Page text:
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FAH215H1 (49)
Flora Ward (26)
Lecture

July 29 art lecture .docx

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Department
Art
Course
FAH215H1
Professor
Flora Ward
Semester
Summer

Description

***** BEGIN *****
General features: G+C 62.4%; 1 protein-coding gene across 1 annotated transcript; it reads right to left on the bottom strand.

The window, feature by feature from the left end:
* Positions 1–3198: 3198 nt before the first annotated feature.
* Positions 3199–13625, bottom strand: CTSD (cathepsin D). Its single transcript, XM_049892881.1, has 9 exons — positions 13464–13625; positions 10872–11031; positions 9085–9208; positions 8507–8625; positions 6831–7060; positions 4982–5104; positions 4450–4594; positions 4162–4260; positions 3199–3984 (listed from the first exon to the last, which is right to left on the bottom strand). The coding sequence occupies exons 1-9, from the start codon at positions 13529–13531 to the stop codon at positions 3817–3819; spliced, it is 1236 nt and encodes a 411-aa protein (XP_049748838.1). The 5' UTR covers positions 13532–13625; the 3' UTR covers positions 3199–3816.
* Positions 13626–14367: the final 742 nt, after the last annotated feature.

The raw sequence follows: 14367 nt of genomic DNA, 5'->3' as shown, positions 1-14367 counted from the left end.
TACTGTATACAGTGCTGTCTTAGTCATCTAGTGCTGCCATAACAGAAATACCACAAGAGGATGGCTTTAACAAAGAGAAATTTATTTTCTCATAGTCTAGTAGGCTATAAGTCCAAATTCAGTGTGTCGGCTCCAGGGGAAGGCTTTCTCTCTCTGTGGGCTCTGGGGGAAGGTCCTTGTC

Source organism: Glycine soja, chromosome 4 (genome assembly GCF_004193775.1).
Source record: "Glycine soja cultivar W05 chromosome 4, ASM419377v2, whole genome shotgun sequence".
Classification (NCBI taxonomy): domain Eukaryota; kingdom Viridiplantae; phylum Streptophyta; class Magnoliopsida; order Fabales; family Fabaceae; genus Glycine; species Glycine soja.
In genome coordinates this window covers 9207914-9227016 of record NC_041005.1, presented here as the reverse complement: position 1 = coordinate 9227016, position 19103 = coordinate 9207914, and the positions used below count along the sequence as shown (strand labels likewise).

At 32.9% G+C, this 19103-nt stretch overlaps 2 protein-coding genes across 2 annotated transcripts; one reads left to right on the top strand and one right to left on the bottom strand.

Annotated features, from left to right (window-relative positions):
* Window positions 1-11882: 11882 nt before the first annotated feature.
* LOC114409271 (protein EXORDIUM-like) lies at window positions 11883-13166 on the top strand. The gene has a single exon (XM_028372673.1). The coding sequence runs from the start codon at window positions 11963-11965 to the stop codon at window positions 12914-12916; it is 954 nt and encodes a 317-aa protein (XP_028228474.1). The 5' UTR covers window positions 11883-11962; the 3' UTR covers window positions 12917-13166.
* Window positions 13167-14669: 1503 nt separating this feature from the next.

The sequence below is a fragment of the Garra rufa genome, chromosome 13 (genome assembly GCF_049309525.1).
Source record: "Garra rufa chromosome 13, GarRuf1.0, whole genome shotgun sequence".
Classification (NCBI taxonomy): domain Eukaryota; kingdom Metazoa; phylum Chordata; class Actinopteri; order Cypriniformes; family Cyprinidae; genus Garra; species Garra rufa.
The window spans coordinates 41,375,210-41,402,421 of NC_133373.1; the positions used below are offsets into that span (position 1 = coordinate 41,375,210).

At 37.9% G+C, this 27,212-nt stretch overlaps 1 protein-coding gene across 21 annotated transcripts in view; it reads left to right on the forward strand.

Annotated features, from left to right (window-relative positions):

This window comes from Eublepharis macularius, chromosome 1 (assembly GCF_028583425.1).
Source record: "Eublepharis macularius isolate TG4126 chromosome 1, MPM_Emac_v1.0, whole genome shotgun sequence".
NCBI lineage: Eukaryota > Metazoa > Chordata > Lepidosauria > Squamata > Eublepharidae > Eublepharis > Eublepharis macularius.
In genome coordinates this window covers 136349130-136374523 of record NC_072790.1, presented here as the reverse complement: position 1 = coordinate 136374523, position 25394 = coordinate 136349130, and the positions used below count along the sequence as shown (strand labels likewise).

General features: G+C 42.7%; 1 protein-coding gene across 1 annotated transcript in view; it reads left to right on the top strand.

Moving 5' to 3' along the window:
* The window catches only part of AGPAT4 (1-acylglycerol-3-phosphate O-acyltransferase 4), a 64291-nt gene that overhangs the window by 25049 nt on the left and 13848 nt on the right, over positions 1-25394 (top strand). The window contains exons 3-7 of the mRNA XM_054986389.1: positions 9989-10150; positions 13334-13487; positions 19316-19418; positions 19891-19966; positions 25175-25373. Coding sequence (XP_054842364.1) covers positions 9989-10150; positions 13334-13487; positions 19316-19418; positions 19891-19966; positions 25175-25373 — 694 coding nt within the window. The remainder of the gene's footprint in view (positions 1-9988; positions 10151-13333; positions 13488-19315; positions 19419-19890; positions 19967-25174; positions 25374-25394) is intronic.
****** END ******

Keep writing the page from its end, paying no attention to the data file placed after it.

Insular Art: Word and Image in the British Isles 7 to 9 Century  Insular: Ireland or Britain  Rebecca at the Well: Vienna Genesis (written on purple dye parchment codex)  Writing was written in silver ink  Spiritual and luxurious object  Christians are a people of the book  Ireland had been Christianized from the 5 century  Synod of Whitby: church meeting  turning point  the tradition of Irish Christianity was put on the backburner in favour of the Roman  Feast of Easter: one of the most important in the Christian liturgical year  You have to calculate it based on the moon (Lunar), for Easter Anglo-Saxons: rich textual sources that described the process of Christianity Bead: History of the England People (year 730) Begins in South region of Kent  Bead tells us that Pope sent us missionaries sent by St. Augustine  Augustine and his monks arrived on an island off the coast of Kent  King of Kent came to greet them  Bead tells us King was suspicious of any type of magic  Instead of the kind of magic Kent was familiar with, instead he got image of Christ painted on wooden board  Taken with missionaries like Augustine, to convert people to Christianity  Cult of images: images painted of the Holy figures…the images treated themselves as Holy Box with relics from the Holy Land  They point to what is not present  At the same time, they make these holy figures present in virtual form  Fragments in the box: image working together with the relics  These images painted on the box have these validating function  Images share the sanctity of the event being commemorated  These holy images turned into icons  The boundaries between east to west were much more fluid and flexible  What is an icon?: contains a depiction of specific holy figure: Peter, Paul, Christ, Mary, etc.  Iconography: within Christian world  Missionaries took them along with them to teach about Christian religion  A year after, the King decided to convert to Christianity  Shortly after their arrival, Monks were allowed to move around the walls of Canterburry  Decided to make Augustine a Bishop so that he could set up a cathedral within Canterburry  Outside the walls, Augustine established his monastic tradition Papal dedications: Sts. Peter and Paul  Reminds us that it’s the Pope who sent Augustine Burial ad sanctos (next to the saints) in Anglo-Saxon Canterbury: Augustine’s foundation of Sts. Peter and Paul Burial near the saints gave them direct contact with the Holy, throughout eternity  When Augustine and his monks arrived on Cant., they brought numerous books with them  Exportation of Rome culture to England, along with Christianity  Common for Augustine and other missionaries to display missions in book, so it’s a teaching function  It shows how important pictures and images were  Role of images in the process of conversion  None other than Pope Gregory the Great (from Old st. peters), provides a rational for the use of images for conversion  He thought people were worshipping the images rather than the people in the images so he had the images destroyed  Pictures become books for the illiterate  People who don’t know the story, who aren’t Christians, these images would be good for them  Images should teach about the Bible and Christianity Luke, the Evangelist  This manuscript is a Gospel book  A gospel book is a separate kind of manuscript, different from the bible  Gospel books were essential for the Eucharist  The performance of the mass required a reading from the Gospel- that reading would change everytime you read at the mass  These 6 and 7 century portraits comes from the classical tradition of author portraits St. Augustine Gospels  12 series of Christ  Box of Relics from the Holy land is similar to the St. Augustine Gospels  Narrative scenes on the box connect directly with the relics scenes, and vice versa  Images are sharing in the sanctity with the associated relics or associated text  It’s also similar to the Quedlinburg Itala  Roman book (12 scenes), is the continuation of the tradition of early Christianity narrative How did the Monks go from South to North?  Gave land to a monk named Benedict Biscot, to find a monastic community, and bring this brand of Roman Christianity to a part of Britain  Monk Waremoth-> church dedicated to St. Peter  In 681, he sent a monk to Gero, to find a new monestary, and this was dedicated to St. Paul Monastery of St. Peter, Monwearmouth (England)  combination of different features  He went to Rome and brought back lots of stuff! Like books  Building things out of stone, as opposed to building them out of timber and wood  These churches were built out of stone in the Roman manner  Benedict Biscot brought over stone-workers from France, to help him work on these buildings  We see evidence of that here  We see a combination. These columns were made for this building, not reused.  Column shafts were used from Roman sites, but the capitals carved on top were carved by the French craftsmen, depicting Roman culture (right picture)  In the left picture, column are made fresh, not reused  Left picture, interlace pattern, similar to the metalwork on the right (6 century) St. Paul’s
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